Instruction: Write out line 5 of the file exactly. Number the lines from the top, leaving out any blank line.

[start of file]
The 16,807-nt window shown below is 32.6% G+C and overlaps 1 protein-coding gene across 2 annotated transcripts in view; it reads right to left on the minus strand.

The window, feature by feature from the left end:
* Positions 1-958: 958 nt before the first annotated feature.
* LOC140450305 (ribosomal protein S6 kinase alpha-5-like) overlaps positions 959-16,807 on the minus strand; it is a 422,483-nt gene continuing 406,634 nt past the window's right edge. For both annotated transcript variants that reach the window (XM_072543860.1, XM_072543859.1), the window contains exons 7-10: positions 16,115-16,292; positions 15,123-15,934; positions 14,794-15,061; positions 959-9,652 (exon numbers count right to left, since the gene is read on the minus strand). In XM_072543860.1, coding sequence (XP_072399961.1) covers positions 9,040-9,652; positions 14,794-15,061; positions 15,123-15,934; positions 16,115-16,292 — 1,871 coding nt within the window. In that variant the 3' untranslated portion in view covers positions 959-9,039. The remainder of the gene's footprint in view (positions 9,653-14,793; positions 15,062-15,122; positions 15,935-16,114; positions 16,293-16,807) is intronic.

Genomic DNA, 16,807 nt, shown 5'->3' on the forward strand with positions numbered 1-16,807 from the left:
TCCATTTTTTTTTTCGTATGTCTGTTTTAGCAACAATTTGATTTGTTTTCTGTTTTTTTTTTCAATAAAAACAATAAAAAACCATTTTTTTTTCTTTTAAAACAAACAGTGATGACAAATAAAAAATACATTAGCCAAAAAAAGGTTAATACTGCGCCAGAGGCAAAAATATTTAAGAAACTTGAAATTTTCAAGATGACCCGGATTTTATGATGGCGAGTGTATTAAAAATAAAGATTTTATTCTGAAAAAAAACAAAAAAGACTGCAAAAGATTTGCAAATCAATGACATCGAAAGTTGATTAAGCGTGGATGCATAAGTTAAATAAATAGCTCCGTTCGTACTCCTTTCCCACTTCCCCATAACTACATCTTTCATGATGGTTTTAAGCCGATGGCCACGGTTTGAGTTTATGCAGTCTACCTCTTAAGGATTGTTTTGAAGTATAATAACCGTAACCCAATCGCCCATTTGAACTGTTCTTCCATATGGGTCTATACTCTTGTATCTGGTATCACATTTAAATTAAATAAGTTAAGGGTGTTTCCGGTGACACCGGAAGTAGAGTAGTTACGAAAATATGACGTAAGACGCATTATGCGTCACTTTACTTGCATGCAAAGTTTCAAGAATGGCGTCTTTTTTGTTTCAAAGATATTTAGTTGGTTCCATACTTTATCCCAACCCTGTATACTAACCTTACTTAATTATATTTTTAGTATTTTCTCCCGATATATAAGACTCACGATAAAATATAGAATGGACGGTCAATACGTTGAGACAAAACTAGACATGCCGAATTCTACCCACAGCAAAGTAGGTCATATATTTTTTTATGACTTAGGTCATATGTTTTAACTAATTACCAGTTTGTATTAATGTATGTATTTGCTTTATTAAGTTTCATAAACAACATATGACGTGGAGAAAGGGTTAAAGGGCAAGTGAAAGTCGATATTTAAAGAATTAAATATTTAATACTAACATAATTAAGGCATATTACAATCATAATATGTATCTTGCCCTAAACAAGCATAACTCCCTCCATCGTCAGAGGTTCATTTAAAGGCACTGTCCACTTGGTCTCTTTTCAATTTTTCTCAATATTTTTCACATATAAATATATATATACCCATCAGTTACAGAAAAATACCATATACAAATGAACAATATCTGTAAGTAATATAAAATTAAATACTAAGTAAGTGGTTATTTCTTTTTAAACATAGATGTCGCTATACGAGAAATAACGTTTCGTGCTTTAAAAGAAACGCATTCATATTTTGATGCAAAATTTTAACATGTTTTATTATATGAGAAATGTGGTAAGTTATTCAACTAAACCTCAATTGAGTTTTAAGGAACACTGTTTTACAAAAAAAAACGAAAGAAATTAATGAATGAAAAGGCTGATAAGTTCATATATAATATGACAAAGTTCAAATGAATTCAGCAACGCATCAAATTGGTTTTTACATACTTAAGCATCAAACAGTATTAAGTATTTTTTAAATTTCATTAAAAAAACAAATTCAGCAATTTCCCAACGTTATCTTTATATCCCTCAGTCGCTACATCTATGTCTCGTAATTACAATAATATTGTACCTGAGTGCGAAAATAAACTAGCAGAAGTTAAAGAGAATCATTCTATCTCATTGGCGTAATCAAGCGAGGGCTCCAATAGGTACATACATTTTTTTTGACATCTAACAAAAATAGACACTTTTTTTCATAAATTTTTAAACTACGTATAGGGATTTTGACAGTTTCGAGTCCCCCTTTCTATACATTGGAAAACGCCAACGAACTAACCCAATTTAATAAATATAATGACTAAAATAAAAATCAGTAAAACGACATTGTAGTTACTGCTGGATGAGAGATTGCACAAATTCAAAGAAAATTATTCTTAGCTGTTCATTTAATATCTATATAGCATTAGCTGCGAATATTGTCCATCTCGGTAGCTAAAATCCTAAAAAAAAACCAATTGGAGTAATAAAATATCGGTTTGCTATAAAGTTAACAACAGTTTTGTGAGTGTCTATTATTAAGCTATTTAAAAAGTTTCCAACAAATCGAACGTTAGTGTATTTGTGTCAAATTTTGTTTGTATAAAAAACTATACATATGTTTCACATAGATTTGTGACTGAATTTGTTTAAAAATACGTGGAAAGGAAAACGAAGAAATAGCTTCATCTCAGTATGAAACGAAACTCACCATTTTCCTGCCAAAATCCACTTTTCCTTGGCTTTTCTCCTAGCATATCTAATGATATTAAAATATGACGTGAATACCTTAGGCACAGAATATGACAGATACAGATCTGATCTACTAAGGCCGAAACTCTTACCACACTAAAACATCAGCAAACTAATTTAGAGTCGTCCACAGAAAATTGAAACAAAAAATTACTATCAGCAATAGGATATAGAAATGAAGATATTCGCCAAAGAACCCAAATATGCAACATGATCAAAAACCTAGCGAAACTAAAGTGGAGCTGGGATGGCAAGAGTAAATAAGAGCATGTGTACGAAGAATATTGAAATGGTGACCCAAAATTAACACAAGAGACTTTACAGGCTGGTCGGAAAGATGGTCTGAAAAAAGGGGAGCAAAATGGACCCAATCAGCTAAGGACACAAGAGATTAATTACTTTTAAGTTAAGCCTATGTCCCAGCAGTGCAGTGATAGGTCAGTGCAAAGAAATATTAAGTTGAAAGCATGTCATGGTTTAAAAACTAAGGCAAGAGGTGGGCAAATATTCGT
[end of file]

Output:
Genomic DNA, 16,807 nt, shown 5'->3' on the forward strand with positions numbered 1-16,807 from the left: